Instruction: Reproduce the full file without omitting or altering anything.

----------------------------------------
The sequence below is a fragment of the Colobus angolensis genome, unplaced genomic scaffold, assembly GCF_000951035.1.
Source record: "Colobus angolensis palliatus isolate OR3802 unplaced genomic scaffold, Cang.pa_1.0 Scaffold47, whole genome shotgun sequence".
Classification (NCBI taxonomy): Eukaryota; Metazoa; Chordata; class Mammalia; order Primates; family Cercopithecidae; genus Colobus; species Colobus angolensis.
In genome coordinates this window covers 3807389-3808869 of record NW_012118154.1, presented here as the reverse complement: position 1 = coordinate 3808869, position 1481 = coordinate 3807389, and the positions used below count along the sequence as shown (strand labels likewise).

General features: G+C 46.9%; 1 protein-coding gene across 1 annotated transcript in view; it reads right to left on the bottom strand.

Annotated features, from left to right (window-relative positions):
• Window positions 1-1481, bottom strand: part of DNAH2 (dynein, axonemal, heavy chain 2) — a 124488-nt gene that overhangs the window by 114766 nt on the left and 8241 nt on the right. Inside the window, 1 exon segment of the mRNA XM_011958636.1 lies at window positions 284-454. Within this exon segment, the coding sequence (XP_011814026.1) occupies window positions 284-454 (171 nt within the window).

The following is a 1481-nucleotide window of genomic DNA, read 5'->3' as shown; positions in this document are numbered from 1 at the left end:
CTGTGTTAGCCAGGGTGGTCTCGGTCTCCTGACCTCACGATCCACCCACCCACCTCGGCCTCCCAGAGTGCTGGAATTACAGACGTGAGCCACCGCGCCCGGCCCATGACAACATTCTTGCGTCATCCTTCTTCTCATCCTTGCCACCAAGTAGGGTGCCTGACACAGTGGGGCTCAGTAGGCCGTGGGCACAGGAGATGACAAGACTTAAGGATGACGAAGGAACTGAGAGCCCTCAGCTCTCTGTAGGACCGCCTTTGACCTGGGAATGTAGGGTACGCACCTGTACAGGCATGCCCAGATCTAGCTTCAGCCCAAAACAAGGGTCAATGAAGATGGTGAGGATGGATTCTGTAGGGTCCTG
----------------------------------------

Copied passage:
The sequence below is a fragment of the Colobus angolensis genome, unplaced genomic scaffold, assembly GCF_000951035.1.
Source record: "Colobus angolensis palliatus isolate OR3802 unplaced genomic scaffold, Cang.pa_1.0 Scaffold47, whole genome shotgun sequence".
Classification (NCBI taxonomy): Eukaryota; Metazoa; Chordata; class Mammalia; order Primates; family Cercopithecidae; genus Colobus; species Colobus angolensis.
In genome coordinates this window covers 3807389-3808869 of record NW_012118154.1, presented here as the reverse complement: position 1 = coordinate 3808869, position 1481 = coordinate 3807389, and the positions used below count along the sequence as shown (strand labels likewise).

General features: G+C 46.9%; 1 protein-coding gene across 1 annotated transcript in view; it reads right to left on the bottom strand.

Annotated features, from left to right (window-relative positions):
• Window positions 1-1481, bottom strand: part of DNAH2 (dynein, axonemal, heavy chain 2) — a 124488-nt gene that overhangs the window by 114766 nt on the left and 8241 nt on the right. Inside the window, 1 exon segment of the mRNA XM_011958636.1 lies at window positions 284-454. Within this exon segment, the coding sequence (XP_011814026.1) occupies window positions 284-454 (171 nt within the window).

The following is a 1481-nucleotide window of genomic DNA, read 5'->3' as shown; positions in this document are numbered from 1 at the left end:
CTGTGTTAGCCAGGGTGGTCTCGGTCTCCTGACCTCACGATCCACCCACCCACCTCGGCCTCCCAGAGTGCTGGAATTACAGACGTGAGCCACCGCGCCCGGCCCATGACAACATTCTTGCGTCATCCTTCTTCTCATCCTTGCCACCAAGTAGGGTGCCTGACACAGTGGGGCTCAGTAGGCCGTGGGCACAGGAGATGACAAGACTTAAGGATGACGAAGGAACTGAGAGCCCTCAGCTCTCTGTAGGACCGCCTTTGACCTGGGAATGTAGGGTACGCACCTGTACAGGCATGCCCAGATCTAGCTTCAGCCCAAAACAAGGGTCAATGAAGATGGTGAGGATGGATTCTGTAGGGTCCTG